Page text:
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-   -   Did becoming a CCW holder change your attitude? (http://www.firearmstalk.com/forums/f17/did-becoming-ccw-holder-change-your-attitude-79074/)

Cattledog 12-21-2012 06:33 PM

Did becoming a CCW holder change your attitude?
 
A few months ago my friend and I, we'll call him Jay, were talking about what it meant to be a CCW holder and he brought up an interesting point about his attitude towards conflict now that he carries. Jay's a pretty big guy. Like the kind you'd instinctively avoid pissing off cause he looks to be good at breaking faces.

As it happens, he also has a short tolerance for stupid people, loud mouths or anyone in general that deserves a good face-breaking. However, he confided in me that since he began carrying, his impulse to confront people has nearly gone away. He mentioned that he fears escalation could lead to him drawing his firearm and being good people, he doesn’t want to kill anyone.

Not having his particular issues with conflict, I countered that my biggest fear would be having my firearm taken from me should I get into a physical confrontation, so I'd be even more inclined to avoid one.

We've all heard “an armed society is a polite society” and that's great as a philosophical argument, but does anyone else have a specific insight into how their attitude changed since they began to carry?

towboater 12-21-2012 06:37 PM

Nope. Not at all.

Although its good that it changed your friend.

willfully armed 12-21-2012 06:38 PM

If an individual cannot maintain cordiality and calm nerves, they have no reason to carry a gun.

Bob Wright 12-21-2012 06:53 PM

No, my attitude didn't change. I was never quick tempered nor impulsive.

What did change though, was that we, my wife, my sister, and I, did go to more remote places in our birdwatching expeditions, where we would not have gone before. Not reckless, you understand, but less fearful.

Bob Wright

mountainskytop 12-21-2012 07:42 PM

Being a CHP holder for past two years has made me very much more conscious and intuitive regarding my surroundings. It takes awhile(months really) to get comfortable with the fact you are carrying a deadly weapon and trying to decipher the possible dreadful scenarios when you may have to actually draw and use it!

Chainfire 12-21-2012 08:06 PM

I gave up most of my bad habits years ago, so there weren't many lifestyle changes to make for carrying. I prepared myself as well as possible by seriously studying the carry laws in my State, so I am confident that I know when the gun should stay on my hip. While I do have a quick temper, I learned to master it long ago. You have to work at it to get me really riled.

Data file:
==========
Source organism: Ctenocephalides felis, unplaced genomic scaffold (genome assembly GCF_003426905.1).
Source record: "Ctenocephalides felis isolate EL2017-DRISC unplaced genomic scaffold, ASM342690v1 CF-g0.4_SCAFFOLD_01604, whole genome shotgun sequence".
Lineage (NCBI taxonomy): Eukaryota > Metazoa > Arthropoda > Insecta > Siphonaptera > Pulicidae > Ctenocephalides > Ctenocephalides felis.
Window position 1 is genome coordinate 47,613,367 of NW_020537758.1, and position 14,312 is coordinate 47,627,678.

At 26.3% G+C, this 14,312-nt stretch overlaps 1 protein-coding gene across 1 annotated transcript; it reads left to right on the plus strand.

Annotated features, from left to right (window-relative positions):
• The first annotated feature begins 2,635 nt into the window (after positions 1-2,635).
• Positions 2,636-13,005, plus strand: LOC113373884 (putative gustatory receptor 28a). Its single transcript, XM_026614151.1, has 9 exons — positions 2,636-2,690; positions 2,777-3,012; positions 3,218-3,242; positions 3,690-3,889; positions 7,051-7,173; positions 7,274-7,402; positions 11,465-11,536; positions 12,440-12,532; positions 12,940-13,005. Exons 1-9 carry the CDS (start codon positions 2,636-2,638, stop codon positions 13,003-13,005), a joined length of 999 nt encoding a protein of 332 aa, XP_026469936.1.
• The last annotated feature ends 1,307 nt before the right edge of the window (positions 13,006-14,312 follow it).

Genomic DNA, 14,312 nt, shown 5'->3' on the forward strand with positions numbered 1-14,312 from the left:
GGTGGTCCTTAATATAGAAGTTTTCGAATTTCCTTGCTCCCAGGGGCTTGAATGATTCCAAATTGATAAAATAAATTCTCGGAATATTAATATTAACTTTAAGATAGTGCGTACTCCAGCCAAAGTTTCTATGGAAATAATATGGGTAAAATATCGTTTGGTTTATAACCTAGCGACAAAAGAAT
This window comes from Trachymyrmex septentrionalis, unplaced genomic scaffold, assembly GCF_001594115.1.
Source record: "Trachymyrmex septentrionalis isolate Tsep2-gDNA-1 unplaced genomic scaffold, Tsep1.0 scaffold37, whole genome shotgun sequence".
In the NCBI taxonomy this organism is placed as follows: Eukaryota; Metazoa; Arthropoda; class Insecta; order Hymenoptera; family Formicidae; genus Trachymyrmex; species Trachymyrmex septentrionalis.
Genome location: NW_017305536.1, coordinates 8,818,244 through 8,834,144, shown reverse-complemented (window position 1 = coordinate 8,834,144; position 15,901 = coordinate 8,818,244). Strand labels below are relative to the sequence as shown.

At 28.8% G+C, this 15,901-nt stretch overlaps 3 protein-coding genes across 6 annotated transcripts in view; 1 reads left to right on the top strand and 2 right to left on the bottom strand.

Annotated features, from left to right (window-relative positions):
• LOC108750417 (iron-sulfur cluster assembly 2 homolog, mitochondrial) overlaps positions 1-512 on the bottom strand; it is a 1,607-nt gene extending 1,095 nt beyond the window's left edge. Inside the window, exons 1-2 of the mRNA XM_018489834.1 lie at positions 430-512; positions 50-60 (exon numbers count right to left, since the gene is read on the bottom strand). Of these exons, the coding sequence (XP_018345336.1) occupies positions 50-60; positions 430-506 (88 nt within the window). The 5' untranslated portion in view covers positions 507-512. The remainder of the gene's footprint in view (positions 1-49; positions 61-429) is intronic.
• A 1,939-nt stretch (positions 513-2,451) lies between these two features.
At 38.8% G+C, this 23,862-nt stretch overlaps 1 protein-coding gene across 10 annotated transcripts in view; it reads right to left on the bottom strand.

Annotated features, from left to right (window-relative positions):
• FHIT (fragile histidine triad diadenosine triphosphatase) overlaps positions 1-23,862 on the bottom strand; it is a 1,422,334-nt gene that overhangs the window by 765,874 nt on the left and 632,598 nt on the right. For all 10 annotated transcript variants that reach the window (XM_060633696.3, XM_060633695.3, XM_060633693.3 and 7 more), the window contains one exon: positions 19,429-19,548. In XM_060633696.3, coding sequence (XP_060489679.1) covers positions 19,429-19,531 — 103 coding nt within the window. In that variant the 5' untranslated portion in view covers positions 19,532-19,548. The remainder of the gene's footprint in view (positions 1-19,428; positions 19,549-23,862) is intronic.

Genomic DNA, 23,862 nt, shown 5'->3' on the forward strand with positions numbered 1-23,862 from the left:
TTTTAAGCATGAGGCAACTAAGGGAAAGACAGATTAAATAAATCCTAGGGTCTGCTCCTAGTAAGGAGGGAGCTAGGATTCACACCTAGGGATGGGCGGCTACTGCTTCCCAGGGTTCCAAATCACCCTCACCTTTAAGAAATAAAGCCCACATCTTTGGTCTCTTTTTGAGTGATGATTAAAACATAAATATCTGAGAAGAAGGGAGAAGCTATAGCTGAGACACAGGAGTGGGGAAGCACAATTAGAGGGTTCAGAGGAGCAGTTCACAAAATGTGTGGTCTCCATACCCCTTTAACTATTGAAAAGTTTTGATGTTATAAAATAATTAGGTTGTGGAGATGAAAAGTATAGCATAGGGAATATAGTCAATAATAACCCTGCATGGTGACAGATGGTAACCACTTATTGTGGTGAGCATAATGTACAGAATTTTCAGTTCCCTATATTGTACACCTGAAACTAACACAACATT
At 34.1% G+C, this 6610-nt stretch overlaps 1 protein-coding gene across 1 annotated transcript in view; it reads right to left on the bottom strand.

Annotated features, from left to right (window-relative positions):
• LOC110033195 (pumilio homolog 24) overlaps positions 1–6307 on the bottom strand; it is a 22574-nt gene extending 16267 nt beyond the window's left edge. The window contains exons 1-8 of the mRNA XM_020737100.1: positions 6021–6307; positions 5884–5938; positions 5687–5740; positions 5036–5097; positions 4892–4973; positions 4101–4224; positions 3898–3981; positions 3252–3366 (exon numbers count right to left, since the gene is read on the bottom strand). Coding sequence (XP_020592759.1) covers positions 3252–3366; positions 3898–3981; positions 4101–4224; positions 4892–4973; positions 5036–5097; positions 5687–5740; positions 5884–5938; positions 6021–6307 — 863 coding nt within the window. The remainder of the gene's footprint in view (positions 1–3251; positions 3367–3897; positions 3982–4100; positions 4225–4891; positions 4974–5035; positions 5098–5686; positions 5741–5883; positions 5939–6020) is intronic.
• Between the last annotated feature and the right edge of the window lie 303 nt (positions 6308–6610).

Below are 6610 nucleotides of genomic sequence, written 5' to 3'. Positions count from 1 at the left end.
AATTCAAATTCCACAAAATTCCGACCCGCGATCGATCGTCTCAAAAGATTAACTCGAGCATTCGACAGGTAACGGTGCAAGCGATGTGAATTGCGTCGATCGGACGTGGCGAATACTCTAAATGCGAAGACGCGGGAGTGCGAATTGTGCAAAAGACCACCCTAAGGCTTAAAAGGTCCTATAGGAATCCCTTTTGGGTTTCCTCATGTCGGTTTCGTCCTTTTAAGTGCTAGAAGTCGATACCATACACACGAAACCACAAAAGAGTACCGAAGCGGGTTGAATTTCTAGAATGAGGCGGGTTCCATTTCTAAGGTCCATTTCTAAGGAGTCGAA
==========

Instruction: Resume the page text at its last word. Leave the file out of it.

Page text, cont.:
The only thing that has changed with me is the clothes I wear in the Summer. Living in the tropical climate of North Florida, you have to dress lightly, so to cover, I wear ugly shirts. Big prints to mask the profile of my pistol. (It makes me look like a Yankee tourist, but that blends in well in Florida)

JimRau 12-21-2012 08:11 PM

This one of the interesting things I have noted both as a LEO who have known MANY LEO's who found themselves carrying a gun off duty and there have been several hundred people I have instructed in Armed Self Defense. Most have said they too have noted a they had a different attitude to conflict.
I think this comes from two 'places'!!!:)
As you touched on above, people do not want a minor conflict to escalate into a lethal incident so they are less apt to escalate it.
BUT I think this is based more a gain in self confidence than fear. When you are armed you are both conscious and subconsciously aware you have the ability to handle almost any situation when it comes to defending yourself and others so it is much easier to 'walk away' from minor incidents and not feel threatened as quickly.
Just an observation!;)

LaiePoi 12-21-2012 08:25 PM

Quote:

Originally Posted by Cattledog
A few months ago my friend and I, we'll call him Jay, were talking about what it meant to be a CCW holder and he brought up an interesting point about his attitude towards conflict now that he carries. Jay's a pretty big guy. Like the kind you'd instinctively avoid pissing off cause he looks to be good at breaking faces.

As it happens, he also has a short tolerance for stupid people, loud mouths or anyone in general that deserves a good face-breaking. However, he confided in me that since he began carrying, his impulse to confront people has nearly gone away. He mentioned that he fears escalation could lead to him drawing his firearm and being good people, he doesn’t want to kill anyone.

Not having his particular issues with conflict, I countered that my biggest fear would be having my firearm taken from me should I get into a physical confrontation, so I'd be even more inclined to avoid one.

We've all heard “an armed society is a polite society” and that's great as a philosophical argument, but does anyone else have a specific insight into how their attitude changed since they began to carry?

I noticed that ever since I had mine I've been a lot more aware and careful about getting into any kind of conflict that could possibly escalate to domestic violence because I don't want to put my ccw permit in jeopardy. I guess it made me feel like having to be more responsible because the permit requires a responsible citizen. So basically yeah I've been avoid confrontation because of it...not that I was a "hot head" to begin with.

rpmranch 12-21-2012 08:53 PM

After 22 years in the Corps and growing up in Idaho hunting anything that was legal not much. One thing that did get my attention is the average distance that an attack can come from. That is a wake up call for sure....

stoneam2006 12-21-2012 08:55 PM

Good topic I just got my ccw yesterday and will be new to it. Thanks for insight


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